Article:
As an EU-area passport holder, I love the idea of a united Europe -- but I'm very bearish on the euro itself.
The euro-to-dollar rate has slid from $1.60 last summer to around $1.25 recently. I believe it will continue to sink lower in the future -- possibly all the way to dollar-parity ($1 = 1 euro).
A primer on Europe
Europe has a very cyclical economy. Germany, the biggest EU member, relies on exports -- its trade surplus is more than $300 billion -- which are drying up in the current global slowdown. Unemployment has been rising lately, too. All those wonderful places that had real-estate-booms-turned-real-estate-busts, such as Spain and Ireland, are also pulling the economy lower.
Euro-zone countries will likely have to pay for much of the cleanup in Eastern Europe -- cleanup that, in my opinion, is beginning to look more and more like Asia around 1997, at the onset of a major financial crisis.
Earlier this year, I wrote about what to avoid in emerging markets. One of the key measures was to stay away from countries that had more short-term obligations than reserves. Among the weakest of those countries are Hungary, Slovakia, Romania, Bulgaria, Ukraine, the Czech Republic, and Croatia -- all in Eastern Europe.
Looking across the continent
From what I've seen and heard, the picture is very similar all over Eastern Europe: high current account deficits, fixed or inflexible exchange rates, and a flight of speculative capital that is putting big strains on the fragile banking systems. Where the exchange rates do float, they've declined quite a bit -- even though central banks have intervened aggressively to maintain an orderly exodus.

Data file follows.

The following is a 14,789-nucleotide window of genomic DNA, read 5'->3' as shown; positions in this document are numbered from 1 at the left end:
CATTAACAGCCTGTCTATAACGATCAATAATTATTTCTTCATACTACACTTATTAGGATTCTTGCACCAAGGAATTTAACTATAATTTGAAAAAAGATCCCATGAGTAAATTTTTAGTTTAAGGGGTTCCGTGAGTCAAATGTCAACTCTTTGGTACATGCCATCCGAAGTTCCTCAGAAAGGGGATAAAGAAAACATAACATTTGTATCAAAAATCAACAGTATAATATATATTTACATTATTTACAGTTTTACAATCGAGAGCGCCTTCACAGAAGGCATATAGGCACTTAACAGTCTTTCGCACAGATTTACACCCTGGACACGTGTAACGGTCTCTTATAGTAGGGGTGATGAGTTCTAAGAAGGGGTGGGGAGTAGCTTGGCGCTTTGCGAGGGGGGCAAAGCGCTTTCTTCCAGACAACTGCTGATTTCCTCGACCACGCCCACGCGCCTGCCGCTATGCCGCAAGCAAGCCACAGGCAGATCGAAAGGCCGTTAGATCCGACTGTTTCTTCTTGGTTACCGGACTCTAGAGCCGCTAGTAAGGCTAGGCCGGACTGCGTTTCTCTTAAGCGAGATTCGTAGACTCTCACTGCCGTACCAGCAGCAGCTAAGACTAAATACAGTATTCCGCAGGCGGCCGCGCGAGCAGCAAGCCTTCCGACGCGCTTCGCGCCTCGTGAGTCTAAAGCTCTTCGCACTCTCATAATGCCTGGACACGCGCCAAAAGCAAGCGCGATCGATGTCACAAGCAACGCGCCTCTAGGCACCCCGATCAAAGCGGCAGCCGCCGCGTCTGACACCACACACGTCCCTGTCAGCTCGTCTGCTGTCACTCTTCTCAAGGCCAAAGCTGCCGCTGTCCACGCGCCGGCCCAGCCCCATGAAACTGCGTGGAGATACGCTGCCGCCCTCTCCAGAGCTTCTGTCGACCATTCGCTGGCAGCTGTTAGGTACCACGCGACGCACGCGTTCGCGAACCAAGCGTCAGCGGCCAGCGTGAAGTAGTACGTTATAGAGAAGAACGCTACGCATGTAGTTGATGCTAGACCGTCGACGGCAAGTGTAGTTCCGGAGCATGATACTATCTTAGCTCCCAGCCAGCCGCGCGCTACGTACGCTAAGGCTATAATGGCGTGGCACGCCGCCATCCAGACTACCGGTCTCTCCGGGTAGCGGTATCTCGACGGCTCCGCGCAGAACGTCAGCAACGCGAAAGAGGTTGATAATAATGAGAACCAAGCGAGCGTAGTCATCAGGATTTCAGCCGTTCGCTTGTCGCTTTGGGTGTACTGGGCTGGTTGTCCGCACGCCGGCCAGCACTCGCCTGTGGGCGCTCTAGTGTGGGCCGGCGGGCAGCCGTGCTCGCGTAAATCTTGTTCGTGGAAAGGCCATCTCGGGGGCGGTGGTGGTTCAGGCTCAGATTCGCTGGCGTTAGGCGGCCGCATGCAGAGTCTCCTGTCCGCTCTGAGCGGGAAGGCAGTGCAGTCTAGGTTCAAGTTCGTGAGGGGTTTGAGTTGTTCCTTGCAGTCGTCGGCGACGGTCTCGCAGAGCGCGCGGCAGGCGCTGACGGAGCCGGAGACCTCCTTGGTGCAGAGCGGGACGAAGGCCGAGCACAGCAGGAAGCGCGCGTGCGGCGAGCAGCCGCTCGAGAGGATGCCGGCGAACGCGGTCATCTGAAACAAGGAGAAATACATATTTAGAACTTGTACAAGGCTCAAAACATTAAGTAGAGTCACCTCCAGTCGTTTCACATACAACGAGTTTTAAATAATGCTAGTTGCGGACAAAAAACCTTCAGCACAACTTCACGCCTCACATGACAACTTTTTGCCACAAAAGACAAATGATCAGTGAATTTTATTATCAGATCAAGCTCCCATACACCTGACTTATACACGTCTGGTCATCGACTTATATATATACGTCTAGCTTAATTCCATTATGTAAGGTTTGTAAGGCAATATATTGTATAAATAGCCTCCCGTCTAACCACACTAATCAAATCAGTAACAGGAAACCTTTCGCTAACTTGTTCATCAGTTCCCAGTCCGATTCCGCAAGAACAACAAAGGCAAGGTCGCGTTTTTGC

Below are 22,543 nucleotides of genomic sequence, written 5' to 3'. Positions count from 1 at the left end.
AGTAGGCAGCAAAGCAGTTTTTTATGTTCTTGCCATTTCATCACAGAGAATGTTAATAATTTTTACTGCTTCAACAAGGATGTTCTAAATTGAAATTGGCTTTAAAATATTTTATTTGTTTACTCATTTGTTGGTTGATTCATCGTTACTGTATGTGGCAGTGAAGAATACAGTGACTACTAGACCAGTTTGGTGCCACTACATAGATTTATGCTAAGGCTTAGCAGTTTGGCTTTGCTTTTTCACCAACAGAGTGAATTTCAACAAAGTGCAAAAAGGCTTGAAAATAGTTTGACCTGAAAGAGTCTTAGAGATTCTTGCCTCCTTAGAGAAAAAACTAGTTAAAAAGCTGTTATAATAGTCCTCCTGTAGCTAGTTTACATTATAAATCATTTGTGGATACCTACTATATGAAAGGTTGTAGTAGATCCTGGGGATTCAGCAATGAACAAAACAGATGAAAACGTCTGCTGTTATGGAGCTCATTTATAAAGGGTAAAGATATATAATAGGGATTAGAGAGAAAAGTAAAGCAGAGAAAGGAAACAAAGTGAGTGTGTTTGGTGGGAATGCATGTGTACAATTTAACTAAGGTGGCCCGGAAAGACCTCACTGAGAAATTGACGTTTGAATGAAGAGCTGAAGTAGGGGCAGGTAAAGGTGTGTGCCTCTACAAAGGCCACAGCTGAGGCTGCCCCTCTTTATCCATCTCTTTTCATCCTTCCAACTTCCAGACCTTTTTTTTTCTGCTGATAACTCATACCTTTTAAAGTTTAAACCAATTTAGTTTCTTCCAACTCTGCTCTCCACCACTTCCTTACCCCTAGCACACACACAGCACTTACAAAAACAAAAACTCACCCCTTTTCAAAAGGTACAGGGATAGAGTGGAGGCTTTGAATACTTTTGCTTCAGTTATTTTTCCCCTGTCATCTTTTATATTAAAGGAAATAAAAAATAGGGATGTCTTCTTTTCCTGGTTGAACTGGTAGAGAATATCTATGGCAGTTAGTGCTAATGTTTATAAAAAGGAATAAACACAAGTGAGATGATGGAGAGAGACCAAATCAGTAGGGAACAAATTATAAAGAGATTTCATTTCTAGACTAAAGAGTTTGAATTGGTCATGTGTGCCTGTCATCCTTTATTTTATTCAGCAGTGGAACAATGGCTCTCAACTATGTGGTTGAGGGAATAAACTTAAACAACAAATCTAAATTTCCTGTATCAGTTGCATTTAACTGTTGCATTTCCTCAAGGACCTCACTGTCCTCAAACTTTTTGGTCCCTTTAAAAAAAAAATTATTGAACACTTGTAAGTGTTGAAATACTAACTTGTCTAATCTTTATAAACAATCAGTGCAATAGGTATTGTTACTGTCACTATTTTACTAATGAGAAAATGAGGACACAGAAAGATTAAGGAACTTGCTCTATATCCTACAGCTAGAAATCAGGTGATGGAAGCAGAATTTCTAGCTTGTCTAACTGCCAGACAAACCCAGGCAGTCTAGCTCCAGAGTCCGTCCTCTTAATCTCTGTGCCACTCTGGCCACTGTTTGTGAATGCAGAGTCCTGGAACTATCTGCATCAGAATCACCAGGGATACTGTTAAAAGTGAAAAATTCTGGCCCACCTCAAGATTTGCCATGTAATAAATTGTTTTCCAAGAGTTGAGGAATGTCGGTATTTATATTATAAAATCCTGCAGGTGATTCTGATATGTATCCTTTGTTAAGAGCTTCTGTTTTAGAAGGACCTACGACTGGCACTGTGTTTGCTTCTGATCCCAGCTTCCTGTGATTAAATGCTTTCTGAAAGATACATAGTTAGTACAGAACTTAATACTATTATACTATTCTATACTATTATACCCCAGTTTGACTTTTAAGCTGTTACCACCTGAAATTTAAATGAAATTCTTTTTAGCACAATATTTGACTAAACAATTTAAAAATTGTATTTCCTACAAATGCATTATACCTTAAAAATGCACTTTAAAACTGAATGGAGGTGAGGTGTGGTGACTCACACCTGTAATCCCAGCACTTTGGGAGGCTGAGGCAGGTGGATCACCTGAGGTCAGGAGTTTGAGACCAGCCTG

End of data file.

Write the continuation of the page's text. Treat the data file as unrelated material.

Over just the past six months, Poland's zloty is down 28% against the euro, Hungary's forint has declined by 21%, Romania's leu by 18%, and the Czech koruna by 12%. At the same time, the euro itself is down sharply against the dollar, as the European Union's budget deficits are forecast to rise from 2% to 4.4%.
Purchasing power parity is higher for the euro than it is for the dollar. It takes 0.85 euros to buy in Germany what a dollar buys in the U.S. -- against 0.91 euros in France, and 0.94 euros in Ireland. That's out of balance with an exchange rate of about 0.80 euros to the dollar.
But keep in mind that purchasing power parity and exchange rates can diverge dramatically. Last summer, the euro was massively overvalued -- but given the economic problems I foresee in Europe, I think it could swing to being massively undervalued. Although 1:1 parity would be a big move, let's not forget that the euro has been as low as $0.82.
You can trade the euro via the CurrencyShares Euro Trust
In my view, the next cuts will come in the euro refinancing rate, courtesy of weak economic data from the region. This will shrink the euro's current interest rate advantage, pushing the currency down. That would make betting on leveraged currency ETFs like Proshares Ultrashort Euro
The effect on stocks
International investors have to be careful with European stocks, since a big drop in the euro could cut 20% or more off your returns over the next 12 to 18 months. For example, although European exporters like Daimler
In contrast, multinational companies in the U.S., such as Oracle
If you invest abroad, you must stay aware of how currency moves affect you. If you're not careful, they can often turn what would be a gain into a loss.
More on currencies:
Fool contributor Ivan Martchev does not own shares in any of the companies in this story. BMW is a Motley Fool Stock Advisor recommendation. Try any of our Foolish newsletter services free for 30 days. The Fool has a disclosure policy.